Editor’s note on the EGU Best Blog Post of 2018 Competition: The winning post will be that with the most votes on 14th January 2019. The winner will be announced on GeoLog shortly after voting closes. The winning posts will take home an EGU goodie bag, as well as a book of the winners choice from the EGU library (there are up to 3 goodie bags and books available per blog. These are available for the blog editor(s) – where the winning post belongs to a multi-editor blog, and for the blog post author – where the author is a regular contributor or guest author and not the blog editor). In addition, a banner announcing the blog as the winner of the competition will be displayed on the blog’s landing page throughout 2019.
This photo depicts the famous ash cloud of the Icelandic volcano Eyjafjallajökull, which disrupted air traffic in Europe and over the North Atlantic Ocean for several days in spring 2010. The picture was taken during the initial phase of the eruption south of the town of Kirjubæjarklaustur, at the end of a long field work day. Visibility inside the ash cloud was within only a few metres.
The eruption was preceded by years of seismic unrest and repeated magma intrusions. A first effusive fissure opened outside the ice shield of the volcano at the end of March 2010, followed by an explosive eruption in the main crater of the volcano in April 2010.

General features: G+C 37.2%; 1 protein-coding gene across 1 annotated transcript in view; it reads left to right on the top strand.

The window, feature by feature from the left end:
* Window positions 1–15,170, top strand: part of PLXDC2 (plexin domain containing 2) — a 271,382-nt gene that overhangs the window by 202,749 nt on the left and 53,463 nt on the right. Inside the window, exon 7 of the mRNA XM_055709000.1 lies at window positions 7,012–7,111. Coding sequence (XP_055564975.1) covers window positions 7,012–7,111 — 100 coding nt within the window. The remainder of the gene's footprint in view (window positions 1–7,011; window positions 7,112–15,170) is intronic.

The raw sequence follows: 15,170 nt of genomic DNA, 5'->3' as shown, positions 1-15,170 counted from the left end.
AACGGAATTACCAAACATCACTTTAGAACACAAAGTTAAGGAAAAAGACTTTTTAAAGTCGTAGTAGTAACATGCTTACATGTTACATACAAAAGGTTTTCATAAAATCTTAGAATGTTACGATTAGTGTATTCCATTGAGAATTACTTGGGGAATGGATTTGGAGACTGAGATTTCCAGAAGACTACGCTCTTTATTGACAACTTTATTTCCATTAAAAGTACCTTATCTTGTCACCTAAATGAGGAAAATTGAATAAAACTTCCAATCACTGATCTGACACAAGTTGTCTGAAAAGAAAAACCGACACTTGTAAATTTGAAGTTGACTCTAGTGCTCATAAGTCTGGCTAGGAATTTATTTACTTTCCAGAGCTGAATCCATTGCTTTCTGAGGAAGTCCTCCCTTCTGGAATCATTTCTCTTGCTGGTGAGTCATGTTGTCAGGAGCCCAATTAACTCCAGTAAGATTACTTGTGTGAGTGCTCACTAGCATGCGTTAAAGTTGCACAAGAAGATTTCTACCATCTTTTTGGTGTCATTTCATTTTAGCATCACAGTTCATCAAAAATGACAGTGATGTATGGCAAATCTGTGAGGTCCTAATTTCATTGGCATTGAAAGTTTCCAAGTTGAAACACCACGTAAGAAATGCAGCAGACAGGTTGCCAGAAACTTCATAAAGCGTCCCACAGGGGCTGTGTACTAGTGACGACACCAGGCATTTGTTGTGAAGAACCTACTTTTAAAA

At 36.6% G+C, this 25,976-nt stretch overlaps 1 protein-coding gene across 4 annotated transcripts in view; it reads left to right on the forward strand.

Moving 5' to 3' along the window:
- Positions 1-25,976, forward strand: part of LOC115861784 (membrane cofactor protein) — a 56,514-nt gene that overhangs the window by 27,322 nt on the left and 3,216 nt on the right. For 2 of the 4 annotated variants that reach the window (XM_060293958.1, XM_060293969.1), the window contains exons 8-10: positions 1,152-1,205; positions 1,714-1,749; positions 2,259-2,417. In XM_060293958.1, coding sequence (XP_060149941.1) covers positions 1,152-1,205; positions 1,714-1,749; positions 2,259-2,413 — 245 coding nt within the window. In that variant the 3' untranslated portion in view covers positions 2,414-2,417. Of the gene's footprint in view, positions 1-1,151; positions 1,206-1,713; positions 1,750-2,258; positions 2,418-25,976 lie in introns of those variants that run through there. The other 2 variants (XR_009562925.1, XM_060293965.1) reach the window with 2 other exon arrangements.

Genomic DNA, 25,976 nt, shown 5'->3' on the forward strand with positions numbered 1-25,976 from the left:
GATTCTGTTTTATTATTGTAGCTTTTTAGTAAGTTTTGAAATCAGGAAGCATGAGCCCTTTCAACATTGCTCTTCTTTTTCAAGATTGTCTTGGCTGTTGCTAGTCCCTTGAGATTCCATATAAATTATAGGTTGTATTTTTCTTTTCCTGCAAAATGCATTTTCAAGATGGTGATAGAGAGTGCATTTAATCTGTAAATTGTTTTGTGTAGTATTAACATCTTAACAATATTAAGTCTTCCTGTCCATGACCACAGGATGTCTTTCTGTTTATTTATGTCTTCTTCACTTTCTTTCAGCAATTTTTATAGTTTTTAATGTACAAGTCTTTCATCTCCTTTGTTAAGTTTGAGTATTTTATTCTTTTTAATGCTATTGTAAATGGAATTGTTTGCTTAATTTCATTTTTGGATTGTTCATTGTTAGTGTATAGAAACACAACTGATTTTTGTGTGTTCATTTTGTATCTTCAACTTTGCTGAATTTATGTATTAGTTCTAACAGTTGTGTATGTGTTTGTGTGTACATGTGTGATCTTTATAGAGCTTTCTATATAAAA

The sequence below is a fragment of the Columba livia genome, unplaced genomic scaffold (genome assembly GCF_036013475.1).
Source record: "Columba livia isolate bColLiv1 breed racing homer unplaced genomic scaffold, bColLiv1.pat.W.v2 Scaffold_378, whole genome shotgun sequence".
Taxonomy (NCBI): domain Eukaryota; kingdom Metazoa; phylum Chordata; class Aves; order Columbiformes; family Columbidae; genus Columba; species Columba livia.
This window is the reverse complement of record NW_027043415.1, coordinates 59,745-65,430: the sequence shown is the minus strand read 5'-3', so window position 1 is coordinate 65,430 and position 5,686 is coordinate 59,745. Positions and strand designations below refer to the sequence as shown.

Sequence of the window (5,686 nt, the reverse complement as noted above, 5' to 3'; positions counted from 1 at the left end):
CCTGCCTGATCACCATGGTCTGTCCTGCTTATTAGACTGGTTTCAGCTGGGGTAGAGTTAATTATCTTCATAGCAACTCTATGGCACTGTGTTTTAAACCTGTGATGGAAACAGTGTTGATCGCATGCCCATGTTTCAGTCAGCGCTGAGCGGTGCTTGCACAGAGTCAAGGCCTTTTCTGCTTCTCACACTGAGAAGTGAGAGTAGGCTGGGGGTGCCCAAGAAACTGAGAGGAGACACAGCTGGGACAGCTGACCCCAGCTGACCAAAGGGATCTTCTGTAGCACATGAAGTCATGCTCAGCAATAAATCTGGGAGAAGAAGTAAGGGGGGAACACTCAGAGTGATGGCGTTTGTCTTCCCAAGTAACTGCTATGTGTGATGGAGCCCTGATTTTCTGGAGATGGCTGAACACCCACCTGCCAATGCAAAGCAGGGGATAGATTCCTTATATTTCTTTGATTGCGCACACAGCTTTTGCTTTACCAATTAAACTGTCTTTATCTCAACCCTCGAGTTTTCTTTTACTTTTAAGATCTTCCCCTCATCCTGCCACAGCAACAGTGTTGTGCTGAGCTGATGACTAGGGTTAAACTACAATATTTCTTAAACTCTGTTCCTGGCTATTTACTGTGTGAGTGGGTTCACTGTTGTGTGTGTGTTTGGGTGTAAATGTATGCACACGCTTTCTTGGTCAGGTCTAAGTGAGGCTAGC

Iceland was well prepared for the eruption – the rest of the world obviously was not. The region around Eyjafjallajökull is sparsely populated, residents were prepared days before the eruption and the evacuation went smoothly. However, the grain size of the ejected volcanic ash was fine enough so that the unfavourable and unusual wind direction during these days transported the ash all the way to Europe and led to air space closures almost all over the continent.
By Martin Hensch, Nordic Volcanological Center, University of Iceland (now at Geological Survey of Baden-Württemberg, Germany)
Imaggeo is the EGU’s online open access geosciences image repository. All geoscientists (and others) can submit their photographs and videos to this repository and, since it is open access, these images can be used for free by scientists for their presentations or publications, by educators and the general public, and some images can even be used freely for commercial purposes. Photographers also retain full rights of use, as Imaggeo images are licensed and distributed by the EGU under a Creative Commons licence. Submit your photos at http://imaggeo.egu.eu/upload/.
A photo of Mars' surface, taken by NASA's InSight lander Nov. 26 after successfully touching down on the Red Planet. Photo: NASA/JPL-Caltech
Drawing inspiration from popular stories on our social media channels, major geoscience headlines, as well as unique and quirky research, this monthly column aims to bring you the latest Earth and planetary science news from around the web.
Earth’s red and rocky neighbor has been grabbing a significant amount of attention from the geoscience media this month. We’ll give you the rundown on the latest news of Mars.
The NASA-led InSight lander, short for Interior Exploration using Seismic Investigations, Geodesy and Heat Transport, touched down on the Red Planet’s surface last week, causing the space agency’s Jet Propulsion Laboratory (JPL) control room to erupt in applause, fist pumps, and cool victory handshakes.
The lander, equipped with a heat probe, a radio science instrument and a seismometer, will monitors the planet’s deep interior. Currently, no other planet besides our own has been analysed in this way.